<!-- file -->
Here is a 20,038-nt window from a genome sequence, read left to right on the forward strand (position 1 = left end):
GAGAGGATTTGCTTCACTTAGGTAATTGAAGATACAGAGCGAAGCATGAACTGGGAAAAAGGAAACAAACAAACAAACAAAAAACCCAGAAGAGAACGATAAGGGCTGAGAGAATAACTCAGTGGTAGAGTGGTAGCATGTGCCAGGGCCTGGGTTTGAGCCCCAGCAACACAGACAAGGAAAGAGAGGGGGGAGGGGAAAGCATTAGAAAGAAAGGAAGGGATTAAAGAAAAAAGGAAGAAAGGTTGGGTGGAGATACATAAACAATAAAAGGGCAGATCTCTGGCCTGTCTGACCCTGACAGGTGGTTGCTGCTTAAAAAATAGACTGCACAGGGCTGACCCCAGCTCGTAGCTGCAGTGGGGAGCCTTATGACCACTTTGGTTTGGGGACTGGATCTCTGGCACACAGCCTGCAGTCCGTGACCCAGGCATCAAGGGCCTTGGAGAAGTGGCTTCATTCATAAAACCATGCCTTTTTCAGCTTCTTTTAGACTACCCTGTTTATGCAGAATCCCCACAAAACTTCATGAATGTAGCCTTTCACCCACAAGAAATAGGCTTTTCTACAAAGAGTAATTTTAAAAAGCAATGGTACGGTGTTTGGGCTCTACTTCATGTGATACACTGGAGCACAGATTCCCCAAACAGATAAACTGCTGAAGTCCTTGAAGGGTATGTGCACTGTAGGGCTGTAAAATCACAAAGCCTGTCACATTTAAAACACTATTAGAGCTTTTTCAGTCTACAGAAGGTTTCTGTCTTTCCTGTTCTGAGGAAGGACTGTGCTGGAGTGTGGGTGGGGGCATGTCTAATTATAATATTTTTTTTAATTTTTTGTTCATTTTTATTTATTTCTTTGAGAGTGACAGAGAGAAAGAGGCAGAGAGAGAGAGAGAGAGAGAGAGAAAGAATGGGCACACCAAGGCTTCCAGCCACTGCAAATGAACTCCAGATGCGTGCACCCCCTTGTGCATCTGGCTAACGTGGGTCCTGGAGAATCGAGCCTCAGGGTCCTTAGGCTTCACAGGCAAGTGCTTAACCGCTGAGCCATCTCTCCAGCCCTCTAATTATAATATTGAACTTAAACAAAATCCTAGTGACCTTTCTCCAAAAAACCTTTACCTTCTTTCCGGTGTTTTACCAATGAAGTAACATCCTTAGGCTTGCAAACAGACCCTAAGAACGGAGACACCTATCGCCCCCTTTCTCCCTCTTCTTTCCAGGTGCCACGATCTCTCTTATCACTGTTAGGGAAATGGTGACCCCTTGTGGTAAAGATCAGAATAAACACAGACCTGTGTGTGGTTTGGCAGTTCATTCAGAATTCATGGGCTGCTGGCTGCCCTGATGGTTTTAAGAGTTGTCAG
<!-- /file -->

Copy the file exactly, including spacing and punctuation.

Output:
Here is a 20,038-nt window from a genome sequence, read left to right on the forward strand (position 1 = left end):
GAGAGGATTTGCTTCACTTAGGTAATTGAAGATACAGAGCGAAGCATGAACTGGGAAAAAGGAAACAAACAAACAAACAAAAAACCCAGAAGAGAACGATAAGGGCTGAGAGAATAACTCAGTGGTAGAGTGGTAGCATGTGCCAGGGCCTGGGTTTGAGCCCCAGCAACACAGACAAGGAAAGAGAGGGGGGAGGGGAAAGCATTAGAAAGAAAGGAAGGGATTAAAGAAAAAAGGAAGAAAGGTTGGGTGGAGATACATAAACAATAAAAGGGCAGATCTCTGGCCTGTCTGACCCTGACAGGTGGTTGCTGCTTAAAAAATAGACTGCACAGGGCTGACCCCAGCTCGTAGCTGCAGTGGGGAGCCTTATGACCACTTTGGTTTGGGGACTGGATCTCTGGCACACAGCCTGCAGTCCGTGACCCAGGCATCAAGGGCCTTGGAGAAGTGGCTTCATTCATAAAACCATGCCTTTTTCAGCTTCTTTTAGACTACCCTGTTTATGCAGAATCCCCACAAAACTTCATGAATGTAGCCTTTCACCCACAAGAAATAGGCTTTTCTACAAAGAGTAATTTTAAAAAGCAATGGTACGGTGTTTGGGCTCTACTTCATGTGATACACTGGAGCACAGATTCCCCAAACAGATAAACTGCTGAAGTCCTTGAAGGGTATGTGCACTGTAGGGCTGTAAAATCACAAAGCCTGTCACATTTAAAACACTATTAGAGCTTTTTCAGTCTACAGAAGGTTTCTGTCTTTCCTGTTCTGAGGAAGGACTGTGCTGGAGTGTGGGTGGGGGCATGTCTAATTATAATATTTTTTTTAATTTTTTGTTCATTTTTATTTATTTCTTTGAGAGTGACAGAGAGAAAGAGGCAGAGAGAGAGAGAGAGAGAGAGAGAAAGAATGGGCACACCAAGGCTTCCAGCCACTGCAAATGAACTCCAGATGCGTGCACCCCCTTGTGCATCTGGCTAACGTGGGTCCTGGAGAATCGAGCCTCAGGGTCCTTAGGCTTCACAGGCAAGTGCTTAACCGCTGAGCCATCTCTCCAGCCCTCTAATTATAATATTGAACTTAAACAAAATCCTAGTGACCTTTCTCCAAAAAACCTTTACCTTCTTTCCGGTGTTTTACCAATGAAGTAACATCCTTAGGCTTGCAAACAGACCCTAAGAACGGAGACACCTATCGCCCCCTTTCTCCCTCTTCTTTCCAGGTGCCACGATCTCTCTTATCACTGTTAGGGAAATGGTGACCCCTTGTGGTAAAGATCAGAATAAACACAGACCTGTGTGTGGTTTGGCAGTTCATTCAGAATTCATGGGCTGCTGGCTGCCCTGATGGTTTTAAGAGTTGTCAG